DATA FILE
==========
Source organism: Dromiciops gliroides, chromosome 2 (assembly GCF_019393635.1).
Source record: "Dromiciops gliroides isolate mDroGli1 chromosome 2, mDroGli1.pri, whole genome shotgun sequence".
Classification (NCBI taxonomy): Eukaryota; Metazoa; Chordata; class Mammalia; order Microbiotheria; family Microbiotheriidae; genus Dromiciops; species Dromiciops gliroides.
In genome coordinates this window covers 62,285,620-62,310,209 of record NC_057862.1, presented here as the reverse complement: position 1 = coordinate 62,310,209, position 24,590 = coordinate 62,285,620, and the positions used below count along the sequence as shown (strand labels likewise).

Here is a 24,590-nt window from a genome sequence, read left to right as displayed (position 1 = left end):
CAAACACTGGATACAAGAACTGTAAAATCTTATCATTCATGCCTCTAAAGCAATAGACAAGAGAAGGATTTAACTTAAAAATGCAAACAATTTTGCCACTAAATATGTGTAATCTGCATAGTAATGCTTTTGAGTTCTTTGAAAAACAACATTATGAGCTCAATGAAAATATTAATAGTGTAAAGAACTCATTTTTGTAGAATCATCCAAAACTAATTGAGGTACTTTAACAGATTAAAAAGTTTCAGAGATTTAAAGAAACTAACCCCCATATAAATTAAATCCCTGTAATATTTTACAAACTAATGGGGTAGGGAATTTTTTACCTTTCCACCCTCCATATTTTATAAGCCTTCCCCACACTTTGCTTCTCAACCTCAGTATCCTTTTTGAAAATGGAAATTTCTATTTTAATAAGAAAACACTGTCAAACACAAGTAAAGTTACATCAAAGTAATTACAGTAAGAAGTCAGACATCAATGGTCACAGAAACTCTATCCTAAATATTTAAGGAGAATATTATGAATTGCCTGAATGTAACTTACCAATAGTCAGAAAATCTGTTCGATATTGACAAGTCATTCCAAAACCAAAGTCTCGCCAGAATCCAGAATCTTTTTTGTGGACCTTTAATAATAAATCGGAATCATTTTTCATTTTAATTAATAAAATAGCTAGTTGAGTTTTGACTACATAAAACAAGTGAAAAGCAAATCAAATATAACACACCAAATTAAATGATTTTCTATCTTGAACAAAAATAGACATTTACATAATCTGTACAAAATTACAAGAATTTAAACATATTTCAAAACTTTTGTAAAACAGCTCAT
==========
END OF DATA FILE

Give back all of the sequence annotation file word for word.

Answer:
Source organism: Dromiciops gliroides, chromosome 2 (assembly GCF_019393635.1).
Source record: "Dromiciops gliroides isolate mDroGli1 chromosome 2, mDroGli1.pri, whole genome shotgun sequence".
Classification (NCBI taxonomy): Eukaryota; Metazoa; Chordata; class Mammalia; order Microbiotheria; family Microbiotheriidae; genus Dromiciops; species Dromiciops gliroides.
In genome coordinates this window covers 62,285,620-62,310,209 of record NC_057862.1, presented here as the reverse complement: position 1 = coordinate 62,310,209, position 24,590 = coordinate 62,285,620, and the positions used below count along the sequence as shown (strand labels likewise).

Here is a 24,590-nt window from a genome sequence, read left to right as displayed (position 1 = left end):
CAAACACTGGATACAAGAACTGTAAAATCTTATCATTCATGCCTCTAAAGCAATAGACAAGAGAAGGATTTAACTTAAAAATGCAAACAATTTTGCCACTAAATATGTGTAATCTGCATAGTAATGCTTTTGAGTTCTTTGAAAAACAACATTATGAGCTCAATGAAAATATTAATAGTGTAAAGAACTCATTTTTGTAGAATCATCCAAAACTAATTGAGGTACTTTAACAGATTAAAAAGTTTCAGAGATTTAAAGAAACTAACCCCCATATAAATTAAATCCCTGTAATATTTTACAAACTAATGGGGTAGGGAATTTTTTACCTTTCCACCCTCCATATTTTATAAGCCTTCCCCACACTTTGCTTCTCAACCTCAGTATCCTTTTTGAAAATGGAAATTTCTATTTTAATAAGAAAACACTGTCAAACACAAGTAAAGTTACATCAAAGTAATTACAGTAAGAAGTCAGACATCAATGGTCACAGAAACTCTATCCTAAATATTTAAGGAGAATATTATGAATTGCCTGAATGTAACTTACCAATAGTCAGAAAATCTGTTCGATATTGACAAGTCATTCCAAAACCAAAGTCTCGCCAGAATCCAGAATCTTTTTTGTGGACCTTTAATAATAAATCGGAATCATTTTTCATTTTAATTAATAAAATAGCTAGTTGAGTTTTGACTACATAAAACAAGTGAAAAGCAAATCAAATATAACACACCAAATTAAATGATTTTCTATCTTGAACAAAAATAGACATTTACATAATCTGTACAAAATTACAAGAATTTAAACATATTTCAAAACTTTTGTAAAACAGCTCAT